Today, I participated in a discussion of the woman, the latest, who wrote a memoir, that wasn't about her life. What are the ethics around false writing and claims? What is truth? What is a story? One woman, who is in the publishing industry, said that the publishing industry, and note that word industry, is so corrupt that one has to do whatever they can to get published. She doesn't judge the woman.
I respect that, and it sounds to me like the excuses politicians make when they run ads they know are untrue. Where does it stop?
Anyway, all of this led me back to Rachel Naomi Remen's wonderful book, Kitchen Table Wisdom, Stories that Heal. I highly recommend this book. I read it over and over again. My copy is inscribed by Rachel with these words "For Cathy, whose daughter-in-law Jan loves her - Blessings from Rachel," and then, there is a little heart. Rachel and I had quite a discussion when she signed it as I hadn't wanted to bother her, and Jan felt it was important. I was in chemo and had no hair. Rachel spoke to me of what a blessing it was to have children so I could have a daughter-in-law who loved me like Jan. It was the end of a long evening for her and for me, and here she was taking time to speak to me of the blessing of children, and to tell me how much she wished she could have had them. Rachel is as beautiful and touching as you would expect her to be from her work and her books.
I open the book and begin to read a wonderful definition of this thing called "story" in her introduction.
One of her chapters is called "Silence." As an adolescent, she had a summer job working as a volunteer companion in a nursing home for the aged. She took a two-week training course on communicating with the elderly. Her first assignment was a ninety-six-year old woman who had not spoken for more than a year. A psychiatrist had diagnosed the woman with senile dementia, but she had not responded to medication. Rachel entered the room, carrying a basket of beads. They were supposed to string beads for an hour. I pause here to interject a plea that I am never considered so old as to have nothing to do but string beads. It is one thing to choose it, and another to have it foisted upon one as a project to fill the time, as though you are a child at camp.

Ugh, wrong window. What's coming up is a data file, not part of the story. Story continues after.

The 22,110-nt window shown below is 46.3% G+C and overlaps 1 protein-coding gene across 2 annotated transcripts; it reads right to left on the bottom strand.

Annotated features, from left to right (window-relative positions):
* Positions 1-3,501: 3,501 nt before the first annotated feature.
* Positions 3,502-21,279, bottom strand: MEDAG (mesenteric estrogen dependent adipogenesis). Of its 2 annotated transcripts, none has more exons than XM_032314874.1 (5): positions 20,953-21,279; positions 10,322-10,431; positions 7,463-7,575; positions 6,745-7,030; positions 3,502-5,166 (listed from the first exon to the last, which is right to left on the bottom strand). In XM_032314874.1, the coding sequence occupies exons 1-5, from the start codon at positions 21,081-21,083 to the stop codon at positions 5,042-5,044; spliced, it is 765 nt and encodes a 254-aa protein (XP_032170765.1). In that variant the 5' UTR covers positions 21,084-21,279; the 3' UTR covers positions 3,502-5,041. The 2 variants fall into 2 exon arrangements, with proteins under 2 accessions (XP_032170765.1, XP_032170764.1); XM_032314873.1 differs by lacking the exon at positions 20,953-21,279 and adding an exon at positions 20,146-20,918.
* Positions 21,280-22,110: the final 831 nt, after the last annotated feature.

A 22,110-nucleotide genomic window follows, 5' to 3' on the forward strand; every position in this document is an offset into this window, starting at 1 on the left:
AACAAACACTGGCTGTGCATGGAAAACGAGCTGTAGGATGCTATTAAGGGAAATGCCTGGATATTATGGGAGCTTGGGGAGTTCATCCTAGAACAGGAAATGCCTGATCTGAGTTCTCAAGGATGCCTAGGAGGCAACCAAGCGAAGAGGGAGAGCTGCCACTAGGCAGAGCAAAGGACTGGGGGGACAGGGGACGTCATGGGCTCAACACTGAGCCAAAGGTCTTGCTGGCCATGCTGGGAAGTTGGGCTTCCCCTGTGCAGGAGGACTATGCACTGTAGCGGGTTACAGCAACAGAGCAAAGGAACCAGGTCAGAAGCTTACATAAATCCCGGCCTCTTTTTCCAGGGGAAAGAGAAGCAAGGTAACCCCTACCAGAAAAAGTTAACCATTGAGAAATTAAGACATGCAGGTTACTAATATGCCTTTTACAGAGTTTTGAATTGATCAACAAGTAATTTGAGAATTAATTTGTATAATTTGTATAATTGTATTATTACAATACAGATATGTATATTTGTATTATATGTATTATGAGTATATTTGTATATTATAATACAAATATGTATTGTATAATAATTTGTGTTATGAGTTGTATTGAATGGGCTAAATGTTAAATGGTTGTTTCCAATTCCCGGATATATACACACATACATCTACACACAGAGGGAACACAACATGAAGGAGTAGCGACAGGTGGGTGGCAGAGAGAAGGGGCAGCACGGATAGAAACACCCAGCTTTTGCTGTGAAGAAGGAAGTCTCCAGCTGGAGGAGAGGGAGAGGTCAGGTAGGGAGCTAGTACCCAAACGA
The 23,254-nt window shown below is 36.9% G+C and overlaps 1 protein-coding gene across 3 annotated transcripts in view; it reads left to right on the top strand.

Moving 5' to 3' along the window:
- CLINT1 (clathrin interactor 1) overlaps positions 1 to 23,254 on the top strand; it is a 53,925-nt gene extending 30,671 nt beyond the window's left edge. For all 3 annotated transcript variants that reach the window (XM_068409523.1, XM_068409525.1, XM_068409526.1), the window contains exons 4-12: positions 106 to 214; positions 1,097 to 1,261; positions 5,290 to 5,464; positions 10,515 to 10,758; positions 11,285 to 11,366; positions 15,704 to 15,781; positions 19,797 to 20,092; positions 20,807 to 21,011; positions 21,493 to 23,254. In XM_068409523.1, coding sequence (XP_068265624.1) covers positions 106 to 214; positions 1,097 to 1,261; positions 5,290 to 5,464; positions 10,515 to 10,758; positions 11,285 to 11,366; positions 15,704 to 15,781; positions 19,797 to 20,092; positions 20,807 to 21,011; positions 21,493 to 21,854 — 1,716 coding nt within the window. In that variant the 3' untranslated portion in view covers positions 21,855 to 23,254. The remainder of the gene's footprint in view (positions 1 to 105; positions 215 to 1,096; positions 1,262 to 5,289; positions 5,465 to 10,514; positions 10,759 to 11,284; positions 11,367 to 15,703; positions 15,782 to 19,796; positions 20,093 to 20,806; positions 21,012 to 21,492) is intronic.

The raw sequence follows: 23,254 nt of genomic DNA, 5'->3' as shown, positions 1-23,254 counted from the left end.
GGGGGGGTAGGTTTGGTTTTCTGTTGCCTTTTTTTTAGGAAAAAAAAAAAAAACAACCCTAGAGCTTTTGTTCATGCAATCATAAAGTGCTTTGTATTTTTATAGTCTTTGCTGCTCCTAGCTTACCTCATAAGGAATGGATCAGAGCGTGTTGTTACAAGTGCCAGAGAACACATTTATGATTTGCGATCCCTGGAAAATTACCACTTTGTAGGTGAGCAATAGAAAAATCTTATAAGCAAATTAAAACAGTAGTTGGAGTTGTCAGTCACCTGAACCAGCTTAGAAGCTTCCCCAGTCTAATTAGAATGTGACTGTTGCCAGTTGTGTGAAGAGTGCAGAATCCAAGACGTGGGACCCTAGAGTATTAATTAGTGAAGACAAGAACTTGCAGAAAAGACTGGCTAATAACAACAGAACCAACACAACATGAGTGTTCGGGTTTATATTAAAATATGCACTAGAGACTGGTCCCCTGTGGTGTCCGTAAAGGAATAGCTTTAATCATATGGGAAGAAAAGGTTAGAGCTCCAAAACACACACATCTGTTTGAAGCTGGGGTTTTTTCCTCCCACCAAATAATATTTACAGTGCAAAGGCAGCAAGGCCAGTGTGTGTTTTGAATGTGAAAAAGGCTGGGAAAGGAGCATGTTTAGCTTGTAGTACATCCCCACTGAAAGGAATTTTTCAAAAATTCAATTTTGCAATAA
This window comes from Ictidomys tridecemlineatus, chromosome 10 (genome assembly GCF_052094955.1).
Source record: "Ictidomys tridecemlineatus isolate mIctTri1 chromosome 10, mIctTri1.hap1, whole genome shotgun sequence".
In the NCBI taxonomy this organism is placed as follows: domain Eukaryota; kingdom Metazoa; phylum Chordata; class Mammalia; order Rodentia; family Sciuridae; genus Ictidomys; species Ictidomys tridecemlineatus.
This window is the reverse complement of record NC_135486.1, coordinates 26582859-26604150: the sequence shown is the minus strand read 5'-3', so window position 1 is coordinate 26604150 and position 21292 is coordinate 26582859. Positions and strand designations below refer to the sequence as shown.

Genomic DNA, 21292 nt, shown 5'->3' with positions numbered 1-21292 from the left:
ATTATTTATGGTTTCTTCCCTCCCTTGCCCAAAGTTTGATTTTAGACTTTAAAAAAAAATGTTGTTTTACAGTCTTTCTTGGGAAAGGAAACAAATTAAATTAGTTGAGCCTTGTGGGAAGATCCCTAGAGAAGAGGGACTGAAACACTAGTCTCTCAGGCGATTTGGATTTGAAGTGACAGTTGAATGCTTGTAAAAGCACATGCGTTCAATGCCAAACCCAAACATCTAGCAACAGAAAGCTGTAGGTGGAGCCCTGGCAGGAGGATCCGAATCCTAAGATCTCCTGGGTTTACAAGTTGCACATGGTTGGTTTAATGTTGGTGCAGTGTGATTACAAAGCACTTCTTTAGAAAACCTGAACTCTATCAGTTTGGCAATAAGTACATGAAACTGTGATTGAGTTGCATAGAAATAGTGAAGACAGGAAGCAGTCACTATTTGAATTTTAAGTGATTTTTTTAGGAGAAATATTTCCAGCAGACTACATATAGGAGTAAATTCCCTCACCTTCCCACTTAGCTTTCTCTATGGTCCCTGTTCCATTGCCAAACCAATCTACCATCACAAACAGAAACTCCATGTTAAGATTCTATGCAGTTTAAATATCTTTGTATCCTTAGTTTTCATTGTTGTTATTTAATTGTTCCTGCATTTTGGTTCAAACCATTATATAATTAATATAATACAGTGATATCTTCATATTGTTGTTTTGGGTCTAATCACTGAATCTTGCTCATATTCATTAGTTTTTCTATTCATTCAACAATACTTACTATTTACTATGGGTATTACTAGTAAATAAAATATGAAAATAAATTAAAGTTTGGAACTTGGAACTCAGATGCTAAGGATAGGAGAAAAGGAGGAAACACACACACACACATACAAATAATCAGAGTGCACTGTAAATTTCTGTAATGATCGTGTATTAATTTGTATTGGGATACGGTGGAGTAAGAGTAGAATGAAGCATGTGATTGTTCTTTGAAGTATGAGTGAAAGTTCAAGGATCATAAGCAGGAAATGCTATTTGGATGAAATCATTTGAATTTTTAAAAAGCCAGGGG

To continue the story, Rachel saw two chairs in the room by the window and the woman was sitting in one, looking out. Rachel sat down in the other chair, with the basket of beads in her lap. She couldn't think what to say. She could only see half of the woman's face as the woman continued to look out. Rachel decided to sit with her in silence, ignoring the beads. She enjoyed the peace.
"The silence was broken at last by the little bell which signified the end of the morning activity. Taking hold of the basket again, I prepared to leave. But I was only fourteen and curiosity overcame me. Turning to the old woman, I asked, "What are you looking at?" I immediately flushed. Prying into the lives of the residents was strictly forbidden. Perhaps she had not heard. But she had. Slowly she turned toward me and I could see her face for the first time. It was radiant. In a voice filled with joy she said, "Why child, I am looking at the Light."
"Many years later, as a pediatrician, I would watch newborns look at light with that same rapt expression, almost as if they were listening for something. Fortunately, I had not been able to find a way to interrupt."
A ninety-six year old woman may stop speaking because arteriosclerosis has damaged her brain, or she has become psychotic and is no longer able to speak. But she may also have withdrawn into a space between the worlds, to contemplate what is next, to spread her sails and patiently wait to catch the light."